… the M-word. Finished.

My basic assumption is that a word is used to convey information. If a word is used in an uncommon situation, it should be possible to explain it. If it is not explainable, it does not convey information. If a group of people use the same word and are in agreement of using it, but cannot explain what the word means, their agreement is meaningless, because, how do they know they agree?
I found this Swedish thesis. It’s unfortunately, in Swedish, but, the author, quoting various wine celebrities (Goode and Easton to name the first mentioned), lists the following as mineral aromas: earthiness, petroleum, kerosene, rubber, tar, smoke, stone/steel, lime stone, flint, and wet wool. Oh dear. That is quite a list. It roundly sums up things that in no other circumstances would be considered minerals, e g, wet wool and rubber, and things that, simply put, do not smell (stone, flint, lime stone). It adds things that are less than well-defined such as ‘smoke’. Smoke, as in, smoke from an open fire, differs in smell contingent on what burns. Firwood smoke and birchwood smoke do not smell the same. Burning plastic normally gives a very pungent smoke, that has little in common with smoke from birchwood.
Anyway, by admitting the alleged smell of substances that do not normally occur in bedrock as ‘mineral aromas’, the expression has lost all sense.

Another, again Swedish, text with a fair amount of vehemence claims that, if you do not accept that the ‘minerals’ directly influence the grape juice and resulting wine, you have renounced on the concept of terroir (which is a non sequitur), but, if you do, you may “drink the meagre limestone mountain, the white chalk, the hard granite, and the flakey sunburnt shale”.  Unfortunately, limestone and chalk are both calcium carbonate, an odorless substance, while granite is a composite of quartz (SiO2) and feldspar (various silicates) which are also odorless, while shale is in most cases, yes, odorless. If these things smell, it is because of what has precipitated on them.

Going back to the Swedish thesis, a test is made where a group of professionals taste two wines, blind, one of which allegedly is mineral, one is not. They do identify the mineral one as mineral – they are then interviewed on their perception of minerality (hint: they do not agree). Thesis concludes that wines with high acidity, from Northern, poor (as in, not fertile) vineyards, are more likely to be considered mineral, and, a lack of fruit, particularly exotic fruit. Also, the concept of minerality in wine is a mark of quality (that seems legit – in no report have I seen ‘mineral’ expressed as a pejorative).

This is when I stumble on a real, scientific method, deep dive into what might be minerality. A Spanish group has worked on 17 wines, considered to be mineral, and made actual analyses on what might be the compounds in them that give the expression of mineral. Not only that, they have then used this information and tweaked alcoholic beverages, using the same compounds, and investigated these (using two groups of tasters) for their expression of minerality.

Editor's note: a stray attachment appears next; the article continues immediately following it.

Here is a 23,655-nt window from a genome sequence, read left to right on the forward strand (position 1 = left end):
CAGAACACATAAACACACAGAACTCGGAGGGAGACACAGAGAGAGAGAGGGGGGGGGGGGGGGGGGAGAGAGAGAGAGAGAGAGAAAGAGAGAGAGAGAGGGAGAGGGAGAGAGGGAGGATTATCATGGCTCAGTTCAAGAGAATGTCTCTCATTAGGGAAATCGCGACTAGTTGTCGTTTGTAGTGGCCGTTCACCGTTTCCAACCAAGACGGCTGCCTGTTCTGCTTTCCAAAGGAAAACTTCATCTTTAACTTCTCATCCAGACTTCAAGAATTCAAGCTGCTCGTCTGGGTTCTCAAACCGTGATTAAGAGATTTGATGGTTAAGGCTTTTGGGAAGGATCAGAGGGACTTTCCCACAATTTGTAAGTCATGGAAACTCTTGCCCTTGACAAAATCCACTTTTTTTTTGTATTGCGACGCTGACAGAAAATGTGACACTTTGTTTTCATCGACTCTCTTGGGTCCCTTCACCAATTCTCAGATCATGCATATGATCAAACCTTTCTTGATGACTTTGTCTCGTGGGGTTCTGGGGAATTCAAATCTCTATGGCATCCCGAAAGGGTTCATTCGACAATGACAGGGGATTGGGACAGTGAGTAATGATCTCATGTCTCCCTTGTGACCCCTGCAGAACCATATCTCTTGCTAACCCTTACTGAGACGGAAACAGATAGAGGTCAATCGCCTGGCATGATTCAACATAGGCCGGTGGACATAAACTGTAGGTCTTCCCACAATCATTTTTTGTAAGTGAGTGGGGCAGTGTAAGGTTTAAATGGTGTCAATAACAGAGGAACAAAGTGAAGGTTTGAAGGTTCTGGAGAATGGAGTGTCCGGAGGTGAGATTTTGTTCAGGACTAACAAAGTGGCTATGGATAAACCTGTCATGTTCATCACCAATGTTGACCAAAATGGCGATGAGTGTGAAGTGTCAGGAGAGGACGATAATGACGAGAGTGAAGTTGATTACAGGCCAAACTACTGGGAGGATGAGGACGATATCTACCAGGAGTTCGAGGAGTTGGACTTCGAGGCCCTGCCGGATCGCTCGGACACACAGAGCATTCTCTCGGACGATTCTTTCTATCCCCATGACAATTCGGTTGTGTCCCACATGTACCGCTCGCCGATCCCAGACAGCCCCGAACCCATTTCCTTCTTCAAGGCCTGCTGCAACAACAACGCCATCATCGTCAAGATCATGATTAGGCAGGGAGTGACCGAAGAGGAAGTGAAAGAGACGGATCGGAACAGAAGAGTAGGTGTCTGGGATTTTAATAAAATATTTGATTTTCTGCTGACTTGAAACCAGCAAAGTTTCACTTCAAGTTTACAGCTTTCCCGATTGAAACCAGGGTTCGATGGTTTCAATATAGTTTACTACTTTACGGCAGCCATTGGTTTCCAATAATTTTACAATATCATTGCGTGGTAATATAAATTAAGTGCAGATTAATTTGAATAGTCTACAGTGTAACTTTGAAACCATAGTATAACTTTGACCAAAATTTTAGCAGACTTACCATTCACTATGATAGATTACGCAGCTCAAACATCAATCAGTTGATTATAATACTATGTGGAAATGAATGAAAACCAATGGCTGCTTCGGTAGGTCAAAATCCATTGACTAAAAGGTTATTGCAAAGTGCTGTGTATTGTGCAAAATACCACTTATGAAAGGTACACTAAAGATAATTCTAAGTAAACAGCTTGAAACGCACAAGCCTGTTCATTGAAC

This was interesting: dividing the prime suspects into three groups, “Routine parameters”, “Pre-fermentative aromas”, and “Aging aromas”, a total of twelve substances were grouped. Of these, high acidity, SO2, and succinic acid, made up the first group.  Does this in any way relate to terroir? Answer, in my opinion, is yes. Terroir is not only the bedrock on which the vineyard rests. Terroir is, and here I will quote “Gouttes des Dieu”, “earth, heaven, and man”. I don’t think the incumbent Chapoutier is the only one to say so, but, “without man, there is no terroir”. Succinic acid certainly is dependent on both local traditions (degree of turbidity in the fermenting juice), local yeast, and available nitrogen in the fermenting juice. Less nitrogen, more succinic acid, apparently, all else being equal.
The article also gives credence to Hugh Johnson’s hypothesis, that minerality is related to SO2.  I found the book, by the way, but then misplaced it again.
The remaining compounds are all carbon based substances, esters, alcohols, others. Some come from the unfermented juice, some apparently derive from cellaring. While doubtless the soil and climate will influence the content of aromatics in the grape juice, none of these can be traced back to pieces of rock in the ground. None of them.

While I really like the way the researchers have gone about their work, I would prefer that somebody who knows his/her statistics look into the methods used, and the sample sizes. It would of course be even better if somebody independently tried to reproduce the results.

I, for my part, will henceforth refer to a taste enhancing, final salinity, on the tongue, as ‘mineral’, with the tacit assumption that what I really taste is succinic acid.

As for the olfactory sensation of minerality, I will bow to Dubourdieu’s usage.

Finished with the M-word.



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